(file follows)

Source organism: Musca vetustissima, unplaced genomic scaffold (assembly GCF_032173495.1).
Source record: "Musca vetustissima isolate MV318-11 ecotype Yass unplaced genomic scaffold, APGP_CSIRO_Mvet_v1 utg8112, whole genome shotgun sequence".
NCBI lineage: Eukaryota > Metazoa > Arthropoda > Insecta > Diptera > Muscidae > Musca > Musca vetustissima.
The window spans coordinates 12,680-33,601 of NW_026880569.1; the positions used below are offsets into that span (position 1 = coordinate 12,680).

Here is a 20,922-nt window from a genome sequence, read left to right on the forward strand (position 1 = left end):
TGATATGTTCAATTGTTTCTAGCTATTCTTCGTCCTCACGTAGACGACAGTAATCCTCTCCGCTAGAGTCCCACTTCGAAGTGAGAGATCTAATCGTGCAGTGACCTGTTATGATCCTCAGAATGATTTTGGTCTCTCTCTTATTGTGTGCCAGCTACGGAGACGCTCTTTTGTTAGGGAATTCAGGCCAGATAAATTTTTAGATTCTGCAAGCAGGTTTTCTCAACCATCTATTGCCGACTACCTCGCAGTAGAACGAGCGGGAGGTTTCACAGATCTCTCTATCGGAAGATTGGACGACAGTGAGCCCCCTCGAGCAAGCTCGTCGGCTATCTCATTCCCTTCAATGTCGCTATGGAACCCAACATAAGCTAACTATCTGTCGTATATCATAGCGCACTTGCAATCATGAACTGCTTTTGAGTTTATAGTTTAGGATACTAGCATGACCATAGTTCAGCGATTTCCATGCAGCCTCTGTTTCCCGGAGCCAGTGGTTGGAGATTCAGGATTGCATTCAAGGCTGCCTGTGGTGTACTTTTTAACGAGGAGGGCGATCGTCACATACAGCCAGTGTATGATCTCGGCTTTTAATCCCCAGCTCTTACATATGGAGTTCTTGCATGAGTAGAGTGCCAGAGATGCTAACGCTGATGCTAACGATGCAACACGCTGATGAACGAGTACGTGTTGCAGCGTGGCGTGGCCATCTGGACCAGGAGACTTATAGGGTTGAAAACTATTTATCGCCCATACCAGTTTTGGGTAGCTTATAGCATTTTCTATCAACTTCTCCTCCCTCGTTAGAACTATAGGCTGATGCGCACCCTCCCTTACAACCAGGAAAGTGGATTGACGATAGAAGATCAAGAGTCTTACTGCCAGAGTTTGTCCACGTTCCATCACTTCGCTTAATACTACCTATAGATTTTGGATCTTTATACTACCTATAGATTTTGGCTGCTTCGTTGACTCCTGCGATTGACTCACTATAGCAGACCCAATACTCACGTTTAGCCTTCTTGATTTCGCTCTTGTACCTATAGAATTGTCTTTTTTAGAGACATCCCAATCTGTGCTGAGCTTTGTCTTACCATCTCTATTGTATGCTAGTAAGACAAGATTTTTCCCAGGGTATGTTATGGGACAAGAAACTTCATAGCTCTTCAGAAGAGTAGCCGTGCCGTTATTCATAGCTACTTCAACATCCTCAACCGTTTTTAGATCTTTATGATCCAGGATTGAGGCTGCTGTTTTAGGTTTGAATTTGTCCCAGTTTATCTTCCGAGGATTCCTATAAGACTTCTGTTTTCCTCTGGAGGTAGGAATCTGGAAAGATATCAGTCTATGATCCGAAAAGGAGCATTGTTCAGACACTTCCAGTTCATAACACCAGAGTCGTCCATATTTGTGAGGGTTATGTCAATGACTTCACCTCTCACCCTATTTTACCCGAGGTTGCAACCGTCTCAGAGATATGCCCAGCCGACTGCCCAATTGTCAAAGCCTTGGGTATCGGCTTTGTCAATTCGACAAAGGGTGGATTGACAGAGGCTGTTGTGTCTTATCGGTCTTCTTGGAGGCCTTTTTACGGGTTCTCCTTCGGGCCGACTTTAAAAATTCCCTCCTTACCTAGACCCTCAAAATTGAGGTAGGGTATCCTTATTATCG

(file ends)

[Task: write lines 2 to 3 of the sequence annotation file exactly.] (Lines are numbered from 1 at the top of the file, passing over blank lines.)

Source record: "Musca vetustissima isolate MV318-11 ecotype Yass unplaced genomic scaffold, APGP_CSIRO_Mvet_v1 utg8112, whole genome shotgun sequence".
NCBI lineage: Eukaryota > Metazoa > Arthropoda > Insecta > Diptera > Muscidae > Musca > Musca vetustissima.